We need a new approach to public policy. We need to recognize, and take on, ever-changing complex and wicked policy problems. We need new tools, new perspectives, a new understanding of what it really takes to effect change. Pardee RAND is a small school, built on the strong foundation of RAND but not bound by the constraints of a big university. It has the freedom and flexibility to go first.

We’re creating three new streams of study and action that better align with the policy needs of now. All of them will have a new focus on ethics, communication, and bringing new perspectives into public policy.

Research and Analysis

The first stream draws on the school’s longtime strength and analytic foundation. We call it “Research and Analysis,” and it will continue to emphasize rigorous and sophisticated policy analysis. But it will also redefine the field to include more complex social and systemic problems, with a focus on designing policies, mechanisms, and actions for potential solutions.

The other two streams will be unlike anything we’ve tried before.

Technologist

One of them, the “Technologist” stream, will bring in computer scientists, software engineers, and other tech professionals to work at the intersection of technology and policy. Its centerpiece will be a physical lab to push the limits of technology, from machine learning to virtual reality to digital gaming.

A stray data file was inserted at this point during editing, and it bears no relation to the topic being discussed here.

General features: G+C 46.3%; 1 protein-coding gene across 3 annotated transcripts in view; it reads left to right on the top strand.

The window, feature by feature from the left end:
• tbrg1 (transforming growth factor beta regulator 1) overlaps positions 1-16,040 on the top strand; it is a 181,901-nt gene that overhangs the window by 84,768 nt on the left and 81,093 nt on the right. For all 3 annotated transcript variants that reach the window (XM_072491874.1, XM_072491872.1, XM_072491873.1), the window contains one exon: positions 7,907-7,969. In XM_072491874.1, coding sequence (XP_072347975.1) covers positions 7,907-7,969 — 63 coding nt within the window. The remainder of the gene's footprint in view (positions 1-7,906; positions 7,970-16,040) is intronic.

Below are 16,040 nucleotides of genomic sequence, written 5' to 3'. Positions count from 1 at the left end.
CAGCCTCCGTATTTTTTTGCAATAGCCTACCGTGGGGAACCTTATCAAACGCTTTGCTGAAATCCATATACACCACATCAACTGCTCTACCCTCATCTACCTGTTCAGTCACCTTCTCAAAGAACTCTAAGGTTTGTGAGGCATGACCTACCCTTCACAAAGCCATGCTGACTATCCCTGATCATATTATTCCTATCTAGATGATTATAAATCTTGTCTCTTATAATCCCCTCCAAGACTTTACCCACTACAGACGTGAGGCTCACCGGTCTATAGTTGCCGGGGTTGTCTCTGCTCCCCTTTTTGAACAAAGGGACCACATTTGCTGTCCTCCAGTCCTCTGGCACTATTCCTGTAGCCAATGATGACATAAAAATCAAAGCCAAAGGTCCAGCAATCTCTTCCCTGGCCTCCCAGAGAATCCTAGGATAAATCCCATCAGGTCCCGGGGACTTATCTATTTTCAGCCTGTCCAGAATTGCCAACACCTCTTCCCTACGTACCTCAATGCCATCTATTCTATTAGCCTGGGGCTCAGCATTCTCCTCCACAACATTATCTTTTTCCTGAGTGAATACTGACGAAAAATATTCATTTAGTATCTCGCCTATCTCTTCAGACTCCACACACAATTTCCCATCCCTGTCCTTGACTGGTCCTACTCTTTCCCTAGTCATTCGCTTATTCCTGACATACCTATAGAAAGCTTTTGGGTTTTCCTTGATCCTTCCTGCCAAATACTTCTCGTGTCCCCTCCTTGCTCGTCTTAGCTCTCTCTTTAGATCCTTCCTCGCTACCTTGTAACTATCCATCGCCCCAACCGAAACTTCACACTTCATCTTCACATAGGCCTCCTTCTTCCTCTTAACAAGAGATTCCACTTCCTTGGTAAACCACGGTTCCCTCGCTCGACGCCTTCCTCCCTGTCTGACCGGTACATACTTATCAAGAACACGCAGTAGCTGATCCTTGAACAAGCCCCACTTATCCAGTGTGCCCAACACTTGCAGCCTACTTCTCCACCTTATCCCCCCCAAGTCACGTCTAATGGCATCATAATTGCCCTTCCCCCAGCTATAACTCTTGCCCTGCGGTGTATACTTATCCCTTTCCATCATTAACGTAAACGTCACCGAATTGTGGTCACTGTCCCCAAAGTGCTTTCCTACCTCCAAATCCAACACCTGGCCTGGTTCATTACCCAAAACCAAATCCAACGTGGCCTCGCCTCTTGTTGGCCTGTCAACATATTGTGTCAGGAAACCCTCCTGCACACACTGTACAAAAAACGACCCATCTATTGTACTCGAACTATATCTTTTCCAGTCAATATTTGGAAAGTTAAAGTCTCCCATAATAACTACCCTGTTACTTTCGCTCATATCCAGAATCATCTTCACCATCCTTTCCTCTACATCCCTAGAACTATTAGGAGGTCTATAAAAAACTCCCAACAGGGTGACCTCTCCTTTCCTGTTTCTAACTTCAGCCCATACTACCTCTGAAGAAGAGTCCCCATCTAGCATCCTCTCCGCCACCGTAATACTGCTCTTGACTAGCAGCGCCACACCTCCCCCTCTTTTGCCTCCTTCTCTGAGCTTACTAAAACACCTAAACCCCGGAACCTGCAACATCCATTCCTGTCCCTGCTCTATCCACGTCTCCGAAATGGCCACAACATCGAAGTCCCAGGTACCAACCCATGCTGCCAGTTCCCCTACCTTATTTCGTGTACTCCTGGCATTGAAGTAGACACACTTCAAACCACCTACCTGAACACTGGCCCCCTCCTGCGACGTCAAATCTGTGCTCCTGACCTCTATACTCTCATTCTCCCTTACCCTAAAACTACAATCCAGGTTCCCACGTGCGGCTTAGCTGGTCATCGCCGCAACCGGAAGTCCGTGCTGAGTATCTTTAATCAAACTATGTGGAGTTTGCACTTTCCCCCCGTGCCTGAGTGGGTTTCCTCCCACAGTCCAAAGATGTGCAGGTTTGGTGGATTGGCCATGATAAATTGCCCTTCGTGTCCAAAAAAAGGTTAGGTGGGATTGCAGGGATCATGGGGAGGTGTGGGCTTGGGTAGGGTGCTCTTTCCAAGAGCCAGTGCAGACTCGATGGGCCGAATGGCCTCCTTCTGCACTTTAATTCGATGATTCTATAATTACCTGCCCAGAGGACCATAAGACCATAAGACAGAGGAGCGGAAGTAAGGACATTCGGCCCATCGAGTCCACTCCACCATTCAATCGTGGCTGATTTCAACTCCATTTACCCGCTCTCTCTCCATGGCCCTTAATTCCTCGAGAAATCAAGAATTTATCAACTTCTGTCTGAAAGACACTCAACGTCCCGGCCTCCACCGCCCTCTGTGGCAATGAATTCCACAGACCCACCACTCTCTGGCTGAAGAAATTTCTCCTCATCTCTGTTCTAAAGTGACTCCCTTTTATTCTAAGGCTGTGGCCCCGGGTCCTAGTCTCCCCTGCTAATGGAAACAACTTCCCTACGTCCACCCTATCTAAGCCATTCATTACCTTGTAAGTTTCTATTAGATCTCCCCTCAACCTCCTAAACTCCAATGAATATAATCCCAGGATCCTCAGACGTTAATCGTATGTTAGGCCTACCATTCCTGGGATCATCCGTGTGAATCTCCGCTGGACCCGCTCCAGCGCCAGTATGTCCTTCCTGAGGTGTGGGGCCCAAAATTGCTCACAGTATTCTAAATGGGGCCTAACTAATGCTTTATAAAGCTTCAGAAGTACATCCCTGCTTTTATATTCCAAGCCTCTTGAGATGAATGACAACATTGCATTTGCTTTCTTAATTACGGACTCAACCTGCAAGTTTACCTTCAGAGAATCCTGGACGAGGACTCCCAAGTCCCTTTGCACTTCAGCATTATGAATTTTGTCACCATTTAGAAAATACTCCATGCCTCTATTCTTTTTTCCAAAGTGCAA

We want to develop new applications, new tools, that can help solve problems. We want to capture some of the energy and innovation of Silicon Valley, and apply it to making better policy for the 21st century.

Policy in Action

The other new stream, “Policy in Action,” will focus on what it really takes to make change at street level. We plan to establish long-term relationships — ten years or more — with a handful of communities that don’t often get policy support to effect real and sustainable change. Then students, faculty, and RAND researchers will embed in those communities for months or even years, working with local leaders, local institutions, to solve local problems.